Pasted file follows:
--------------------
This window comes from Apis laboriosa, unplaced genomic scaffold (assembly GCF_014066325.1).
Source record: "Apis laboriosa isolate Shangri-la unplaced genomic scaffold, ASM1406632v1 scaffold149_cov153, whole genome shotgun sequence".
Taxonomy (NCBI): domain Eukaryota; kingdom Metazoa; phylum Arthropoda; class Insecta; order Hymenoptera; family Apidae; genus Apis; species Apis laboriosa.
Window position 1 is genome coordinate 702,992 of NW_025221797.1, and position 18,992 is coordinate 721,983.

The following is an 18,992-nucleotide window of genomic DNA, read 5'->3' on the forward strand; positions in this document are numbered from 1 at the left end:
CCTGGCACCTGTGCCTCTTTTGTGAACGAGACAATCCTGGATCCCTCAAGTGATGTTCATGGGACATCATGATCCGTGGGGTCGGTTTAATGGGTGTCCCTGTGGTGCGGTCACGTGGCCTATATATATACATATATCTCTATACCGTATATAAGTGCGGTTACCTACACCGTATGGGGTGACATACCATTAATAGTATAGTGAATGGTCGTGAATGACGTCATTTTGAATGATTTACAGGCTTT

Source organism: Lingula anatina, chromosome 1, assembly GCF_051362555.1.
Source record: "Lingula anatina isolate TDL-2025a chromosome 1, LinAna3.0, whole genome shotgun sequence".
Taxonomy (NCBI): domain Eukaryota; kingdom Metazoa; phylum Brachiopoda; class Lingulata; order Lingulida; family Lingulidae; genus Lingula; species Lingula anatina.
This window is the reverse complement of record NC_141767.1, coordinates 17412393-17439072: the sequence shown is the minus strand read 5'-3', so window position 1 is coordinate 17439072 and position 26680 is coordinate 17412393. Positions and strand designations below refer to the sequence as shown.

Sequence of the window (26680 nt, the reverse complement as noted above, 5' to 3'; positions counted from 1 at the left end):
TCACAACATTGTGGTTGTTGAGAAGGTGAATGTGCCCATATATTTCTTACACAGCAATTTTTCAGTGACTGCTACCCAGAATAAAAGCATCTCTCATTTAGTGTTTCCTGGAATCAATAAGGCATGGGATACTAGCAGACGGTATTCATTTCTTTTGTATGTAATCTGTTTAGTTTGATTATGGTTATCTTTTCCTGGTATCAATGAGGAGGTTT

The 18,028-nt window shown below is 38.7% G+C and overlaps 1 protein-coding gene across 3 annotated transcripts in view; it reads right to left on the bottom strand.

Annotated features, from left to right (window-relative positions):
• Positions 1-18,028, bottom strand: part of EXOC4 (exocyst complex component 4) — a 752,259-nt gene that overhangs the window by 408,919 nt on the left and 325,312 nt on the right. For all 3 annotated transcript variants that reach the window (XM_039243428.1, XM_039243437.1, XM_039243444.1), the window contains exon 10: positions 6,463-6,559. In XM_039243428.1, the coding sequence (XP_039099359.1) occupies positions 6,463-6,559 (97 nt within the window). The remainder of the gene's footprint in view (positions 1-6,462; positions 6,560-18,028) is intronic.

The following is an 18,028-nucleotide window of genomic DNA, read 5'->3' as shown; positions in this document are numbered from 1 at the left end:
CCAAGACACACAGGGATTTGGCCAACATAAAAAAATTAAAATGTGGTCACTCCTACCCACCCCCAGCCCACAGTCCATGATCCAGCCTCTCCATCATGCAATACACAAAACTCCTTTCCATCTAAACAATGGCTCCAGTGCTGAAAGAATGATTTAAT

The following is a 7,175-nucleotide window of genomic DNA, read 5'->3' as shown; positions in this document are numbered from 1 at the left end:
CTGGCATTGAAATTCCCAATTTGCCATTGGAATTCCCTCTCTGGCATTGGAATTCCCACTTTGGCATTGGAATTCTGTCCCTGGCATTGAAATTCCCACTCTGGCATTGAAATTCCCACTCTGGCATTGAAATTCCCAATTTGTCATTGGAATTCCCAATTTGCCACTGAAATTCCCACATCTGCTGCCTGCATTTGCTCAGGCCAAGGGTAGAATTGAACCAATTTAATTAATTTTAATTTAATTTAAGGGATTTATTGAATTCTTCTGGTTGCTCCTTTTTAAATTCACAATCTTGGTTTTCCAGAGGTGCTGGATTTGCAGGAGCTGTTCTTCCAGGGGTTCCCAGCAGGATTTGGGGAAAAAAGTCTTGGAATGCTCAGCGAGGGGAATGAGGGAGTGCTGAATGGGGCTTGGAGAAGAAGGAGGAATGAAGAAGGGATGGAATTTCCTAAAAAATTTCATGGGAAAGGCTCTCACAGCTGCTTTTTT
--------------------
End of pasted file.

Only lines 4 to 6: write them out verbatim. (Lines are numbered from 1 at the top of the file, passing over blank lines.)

Window position 1 is genome coordinate 702,992 of NW_025221797.1, and position 18,992 is coordinate 721,983.

The following is an 18,992-nucleotide window of genomic DNA, read 5'->3' on the forward strand; positions in this document are numbered from 1 at the left end:
CCTGGCACCTGTGCCTCTTTTGTGAACGAGACAATCCTGGATCCCTCAAGTGATGTTCATGGGACATCATGATCCGTGGGGTCGGTTTAATGGGTGTCCCTGTGGTGCGGTCACGTGGCCTATATATATACATATATCTCTATACCGTATATAAGTGCGGTTACCTACACCGTATGGGGTGACATACCATTAATAGTATAGTGAATGGTCGTGAATGACGTCATTTTGAATGATTTACAGGCTTT